You’ve heard that baby boomers, as well as Generations X and Y, are behind on their retirement savings, right? These demographics are regularly bludgeoned in the media and by the financial industry’s marketing machine for their negligence in saving for the future.
While some in the media are well-intentioned in their criticism, I can’t help but recognize the bias within the financial industry when it admonishes savers to save more — in their proprietary savings vehicles, of course. Because of this bias, the emphasis has always been on new and different ways to invest. And while I certainly do believe your investment strategy plays a very important role in the retirement planning process, it’s decidedly less important than two behavioral moves that can dramatically improve your retirement readiness.
The first retirement silver bullet may be the most powerful: MOVE, to an area with a lower cost of living.
The huge impact this maneuver can have on an investor’s retirement prospects becomes especially apparent when comparing the areas with the highest cost of living to the areas with the lowest. According to Sperling’s Best Places, an online resource that estimates the cost of living in areas across the country, the median home price in Chevy Chase Village, an idyllic Washington D.C. suburb located in Maryland, is $1.5 million. The cost of living there is 252% higher than the U.S. average. By comparison, the median home price in Great Recession-battered Detroit is $35,700. The cost of living there is a full 26.7% lower than the U.S. average.
But if that example appears all too convenient and unrealistic, consider this contrast: Washington D.C. suburb Alexandria, Va., boasts a median home price of $444,200 and a cost of living 55.5% higher than the U.S. average. Meanwhile, Knoxville, Tenn., the vibrant and colorful home of the University of Tennessee, has a median home price of $109,200 and a cost of living 19.3% lower than the national average.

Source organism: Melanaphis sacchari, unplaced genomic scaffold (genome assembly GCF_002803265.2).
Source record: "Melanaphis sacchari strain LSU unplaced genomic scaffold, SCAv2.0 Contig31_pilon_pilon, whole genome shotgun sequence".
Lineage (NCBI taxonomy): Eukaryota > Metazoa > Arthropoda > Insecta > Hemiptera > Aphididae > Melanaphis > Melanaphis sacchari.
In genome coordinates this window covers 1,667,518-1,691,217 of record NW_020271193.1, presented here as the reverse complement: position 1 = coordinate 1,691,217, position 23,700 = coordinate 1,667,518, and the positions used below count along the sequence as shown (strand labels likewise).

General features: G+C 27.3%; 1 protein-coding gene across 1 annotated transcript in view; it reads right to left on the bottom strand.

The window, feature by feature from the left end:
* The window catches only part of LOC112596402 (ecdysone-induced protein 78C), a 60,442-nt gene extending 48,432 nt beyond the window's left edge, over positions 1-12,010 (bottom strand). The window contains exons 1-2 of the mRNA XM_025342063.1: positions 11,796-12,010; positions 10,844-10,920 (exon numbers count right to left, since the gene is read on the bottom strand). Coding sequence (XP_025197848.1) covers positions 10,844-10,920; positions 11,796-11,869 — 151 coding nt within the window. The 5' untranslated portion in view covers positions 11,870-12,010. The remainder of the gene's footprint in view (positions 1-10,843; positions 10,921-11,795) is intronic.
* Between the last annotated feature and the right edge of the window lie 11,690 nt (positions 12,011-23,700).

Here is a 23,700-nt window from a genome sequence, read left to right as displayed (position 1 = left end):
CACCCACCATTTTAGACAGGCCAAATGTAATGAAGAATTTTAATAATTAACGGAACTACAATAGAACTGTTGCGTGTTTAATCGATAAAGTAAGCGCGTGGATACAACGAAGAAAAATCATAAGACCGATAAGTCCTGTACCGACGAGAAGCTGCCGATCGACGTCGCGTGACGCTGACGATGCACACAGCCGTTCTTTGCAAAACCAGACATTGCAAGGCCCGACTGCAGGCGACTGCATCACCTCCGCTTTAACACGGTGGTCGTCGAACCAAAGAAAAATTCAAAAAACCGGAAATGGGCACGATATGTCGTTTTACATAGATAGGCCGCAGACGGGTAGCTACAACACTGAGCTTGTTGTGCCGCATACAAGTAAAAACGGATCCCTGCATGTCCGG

Let’s picture a prospective couple in Alexandria trying to figure out their plan for retirement:
- Their home is now worth $500,000.
- They have a $200,000 mortgage (from college costs and home improvements).
- They need $100,000 in annual income to cover expenses:
- Mortgage principal and interest payment ($200,000 loan at 5 percent for 15 years) = $19,000 per year
- Other income needs, less mortgage = $81,000 per year
- They took a pension lump-sum offer, invested in a 401(k) and have total retirement assets of $800,000.
- Social Security plus a 4 percent withdrawal from their retirement accounts = $50,000, or 50 percent of their estimated need.
- They could purchase a comparable home for $200,000, mortgage free.
- They could add the $100,000 in net proceeds from the sale of their home in Alexandria to their retirement nest egg, now $900,000.
- According to the cost of living ratio, a $41,120 annual income in Knoxville would feel like their $81,000 income in Alexandria.
- Social Security plus a 4 percent withdrawal from their retirement accounts = $54,000, or 119 percent of their estimated need.
This is the set of choices our prospective couple is facing presented in chart form:
If you find yourself in a retirement planning pickle, I’m not suggesting you read this and immediately put a “for sale” sign in your yard. Cost of living should not be confused with quality of living. If your geography and proximity to friends and family is where you derive the most joy from life, I’m not suggesting that you have a financial duty to uproot. But, if you’ve reached a retirement plan dead-end and find yourself without options and a yearning for a refreshing change of pace, there is no question that transplanting your financial life to a lower cost of living area can transform a bleak retirement into one that is quite comfortable.
The second part of this series, which covers our retirement silver bullet #2: WORK, can be found here.
This commentary appeared July 11 on Forbes.com
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